Here’s a really cool article highlighting some Windows 8 tips and tricks. Enjoy!
Windows 8 is finally here, and if you’re used to previous versions of Windows then you’re going to notice that quite a bit has changed. In fact, Windows has seen the biggest changes since the jump from Windows 3.1 to Windows 95.
Out goes the Start menu, in comes the new touch-oriented Start screen, new apps, new interface conventions – even experienced PC users may be left feeling a little lost.
Don’t despair, though, help is at hand with the following Windows 8 tutorial. We’ve been investigating every part of Windows 8, uncovering many of its most important tips and tricks, so read our guide and you’ll soon be equipped to get the most out of Microsoft’s latest release.
Three years after Windows 7, Microsoft has released the next version of Windows dubbed Windows 8. If you’ve been following any of the pre-launch buzz surrounding this release or have tried your hand at either the consumer or developer preview, you will know that it’s the largest interface overhaul that Microsoft has ever made to its operating system. It’s also something of a hybrid that’s meant for both desktop PCs and tablets, specifically the Surface. Windows 8 is mostly being compared to its predecessor and how easy or difficult it will be to adapt to for users running Windows 7. In what follows, we will take a look at some of the salient features of Windows 8 and Mac OS X Mountain Lion, and see how they are implemented in their respective OS.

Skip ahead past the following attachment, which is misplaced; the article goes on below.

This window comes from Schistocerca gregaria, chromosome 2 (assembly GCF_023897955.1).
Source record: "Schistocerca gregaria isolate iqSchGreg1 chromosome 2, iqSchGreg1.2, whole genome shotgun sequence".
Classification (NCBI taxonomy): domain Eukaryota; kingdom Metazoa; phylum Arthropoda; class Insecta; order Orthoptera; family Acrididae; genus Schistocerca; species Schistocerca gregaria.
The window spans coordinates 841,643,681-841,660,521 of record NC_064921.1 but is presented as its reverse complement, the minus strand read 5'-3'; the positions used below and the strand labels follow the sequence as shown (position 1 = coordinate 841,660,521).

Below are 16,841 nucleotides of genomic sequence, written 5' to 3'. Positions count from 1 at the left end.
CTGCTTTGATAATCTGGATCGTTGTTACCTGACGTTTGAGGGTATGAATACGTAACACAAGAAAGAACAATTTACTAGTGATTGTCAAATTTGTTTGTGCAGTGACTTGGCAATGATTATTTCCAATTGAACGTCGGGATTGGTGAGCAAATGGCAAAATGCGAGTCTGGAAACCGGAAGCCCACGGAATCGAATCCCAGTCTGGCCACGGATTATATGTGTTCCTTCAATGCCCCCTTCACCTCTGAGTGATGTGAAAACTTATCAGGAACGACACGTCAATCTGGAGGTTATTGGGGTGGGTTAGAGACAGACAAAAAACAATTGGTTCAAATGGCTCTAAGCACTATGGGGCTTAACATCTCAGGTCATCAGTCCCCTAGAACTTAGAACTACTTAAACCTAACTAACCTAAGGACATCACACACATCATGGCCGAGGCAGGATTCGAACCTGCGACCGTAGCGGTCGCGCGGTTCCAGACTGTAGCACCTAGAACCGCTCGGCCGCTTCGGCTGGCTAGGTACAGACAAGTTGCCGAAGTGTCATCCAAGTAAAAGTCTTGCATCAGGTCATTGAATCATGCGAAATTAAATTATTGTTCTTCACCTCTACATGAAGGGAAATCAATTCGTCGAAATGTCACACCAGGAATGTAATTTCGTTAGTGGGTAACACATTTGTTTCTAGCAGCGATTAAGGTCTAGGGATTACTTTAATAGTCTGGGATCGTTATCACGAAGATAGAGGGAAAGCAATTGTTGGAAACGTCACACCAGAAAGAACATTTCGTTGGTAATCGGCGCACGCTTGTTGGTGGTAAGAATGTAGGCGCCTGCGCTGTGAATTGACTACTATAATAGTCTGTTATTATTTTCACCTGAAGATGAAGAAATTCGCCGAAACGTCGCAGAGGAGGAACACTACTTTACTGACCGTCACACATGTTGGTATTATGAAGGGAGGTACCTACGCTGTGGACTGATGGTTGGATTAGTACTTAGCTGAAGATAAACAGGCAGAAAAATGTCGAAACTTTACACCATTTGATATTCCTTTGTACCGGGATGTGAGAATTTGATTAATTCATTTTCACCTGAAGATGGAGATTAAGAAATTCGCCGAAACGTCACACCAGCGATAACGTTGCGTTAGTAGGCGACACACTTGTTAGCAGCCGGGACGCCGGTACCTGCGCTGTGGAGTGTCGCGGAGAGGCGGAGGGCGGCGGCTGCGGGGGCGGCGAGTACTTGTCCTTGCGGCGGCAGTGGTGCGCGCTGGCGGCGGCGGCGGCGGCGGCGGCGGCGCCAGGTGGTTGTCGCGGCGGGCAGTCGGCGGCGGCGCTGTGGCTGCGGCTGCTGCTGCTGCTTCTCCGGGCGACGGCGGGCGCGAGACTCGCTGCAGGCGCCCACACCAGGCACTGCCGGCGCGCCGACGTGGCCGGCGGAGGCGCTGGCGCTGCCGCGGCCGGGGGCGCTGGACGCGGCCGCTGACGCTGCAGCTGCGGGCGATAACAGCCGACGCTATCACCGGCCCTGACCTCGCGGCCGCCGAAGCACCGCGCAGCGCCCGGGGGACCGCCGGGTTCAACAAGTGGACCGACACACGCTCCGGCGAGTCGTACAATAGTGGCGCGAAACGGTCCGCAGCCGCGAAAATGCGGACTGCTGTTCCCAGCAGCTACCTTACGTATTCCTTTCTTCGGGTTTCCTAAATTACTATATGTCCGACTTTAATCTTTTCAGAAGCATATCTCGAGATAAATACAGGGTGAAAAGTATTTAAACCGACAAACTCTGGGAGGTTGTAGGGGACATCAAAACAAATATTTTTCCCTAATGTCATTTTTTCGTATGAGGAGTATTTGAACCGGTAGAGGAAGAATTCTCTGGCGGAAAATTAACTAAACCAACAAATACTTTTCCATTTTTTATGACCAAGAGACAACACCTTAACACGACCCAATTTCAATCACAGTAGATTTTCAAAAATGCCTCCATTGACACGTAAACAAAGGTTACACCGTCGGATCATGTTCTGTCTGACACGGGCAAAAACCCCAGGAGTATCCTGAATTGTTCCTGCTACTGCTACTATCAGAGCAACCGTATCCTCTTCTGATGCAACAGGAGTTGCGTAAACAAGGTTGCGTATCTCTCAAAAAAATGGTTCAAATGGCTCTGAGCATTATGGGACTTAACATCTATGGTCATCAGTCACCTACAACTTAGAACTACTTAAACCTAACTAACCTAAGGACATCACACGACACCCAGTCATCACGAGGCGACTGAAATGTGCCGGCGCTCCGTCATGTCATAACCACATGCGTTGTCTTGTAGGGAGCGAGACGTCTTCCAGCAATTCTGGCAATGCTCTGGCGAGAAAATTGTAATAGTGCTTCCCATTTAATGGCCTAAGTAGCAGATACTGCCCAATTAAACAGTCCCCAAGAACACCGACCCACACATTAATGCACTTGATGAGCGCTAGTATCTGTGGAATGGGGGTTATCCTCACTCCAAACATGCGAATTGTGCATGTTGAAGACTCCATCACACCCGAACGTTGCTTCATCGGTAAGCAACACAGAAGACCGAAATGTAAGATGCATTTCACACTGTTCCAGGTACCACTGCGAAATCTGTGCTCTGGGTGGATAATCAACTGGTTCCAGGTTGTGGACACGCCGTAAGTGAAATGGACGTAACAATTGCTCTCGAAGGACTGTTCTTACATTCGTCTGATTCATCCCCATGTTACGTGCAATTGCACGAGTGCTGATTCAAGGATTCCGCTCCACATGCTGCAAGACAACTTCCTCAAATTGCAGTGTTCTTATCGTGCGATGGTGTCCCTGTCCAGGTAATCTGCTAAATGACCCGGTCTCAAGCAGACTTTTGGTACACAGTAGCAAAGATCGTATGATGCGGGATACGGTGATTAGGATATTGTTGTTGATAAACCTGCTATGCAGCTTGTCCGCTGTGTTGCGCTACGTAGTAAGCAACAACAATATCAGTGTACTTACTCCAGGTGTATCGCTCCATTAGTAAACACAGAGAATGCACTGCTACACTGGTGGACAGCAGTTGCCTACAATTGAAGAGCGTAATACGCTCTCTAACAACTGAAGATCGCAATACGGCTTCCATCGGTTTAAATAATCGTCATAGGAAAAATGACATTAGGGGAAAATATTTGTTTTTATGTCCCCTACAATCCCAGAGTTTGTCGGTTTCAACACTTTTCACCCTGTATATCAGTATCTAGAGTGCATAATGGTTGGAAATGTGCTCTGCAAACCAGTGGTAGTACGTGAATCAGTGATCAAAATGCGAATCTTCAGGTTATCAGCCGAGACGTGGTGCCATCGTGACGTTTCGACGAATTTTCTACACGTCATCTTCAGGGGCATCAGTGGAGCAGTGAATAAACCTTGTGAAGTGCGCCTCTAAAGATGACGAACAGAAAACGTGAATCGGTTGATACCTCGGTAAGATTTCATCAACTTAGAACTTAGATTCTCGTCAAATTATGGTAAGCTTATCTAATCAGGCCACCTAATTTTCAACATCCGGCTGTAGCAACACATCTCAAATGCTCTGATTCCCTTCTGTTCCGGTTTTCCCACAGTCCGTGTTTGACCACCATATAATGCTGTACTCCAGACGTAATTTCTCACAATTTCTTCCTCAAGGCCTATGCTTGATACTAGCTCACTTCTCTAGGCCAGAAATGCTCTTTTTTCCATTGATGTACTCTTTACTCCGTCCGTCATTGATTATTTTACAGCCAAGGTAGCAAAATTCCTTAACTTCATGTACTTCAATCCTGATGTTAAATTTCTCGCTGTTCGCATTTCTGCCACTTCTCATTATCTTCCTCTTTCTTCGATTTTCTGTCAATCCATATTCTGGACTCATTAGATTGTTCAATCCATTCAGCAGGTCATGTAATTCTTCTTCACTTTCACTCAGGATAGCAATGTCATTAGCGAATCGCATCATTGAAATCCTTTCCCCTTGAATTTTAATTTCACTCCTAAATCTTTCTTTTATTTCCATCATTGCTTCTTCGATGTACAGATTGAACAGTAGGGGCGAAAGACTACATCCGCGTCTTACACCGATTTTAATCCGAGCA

Since the inception of hard drives, manufactures are pioneering ways to pack in more gigabytes into them than you could imagine. As a result, hard drives boasting 1 terabyte of space have become quite common and should be pretty much enough to store most of your digital content. Windows doesn’t contain a native utility that quickly tells you about the amount of space each file and folder is occupying on the disk. On the flip side of the coin though, you can use a variety of third-party tools that suffice for the job. One such solution that I recently came across is WizTree. What makes WizTree stand apart from similar alternatives is its blazing fast scan speed. The tool uses MFT (Master File Table – the NTFS index about what a drive contains), completing the scanning process within a few seconds.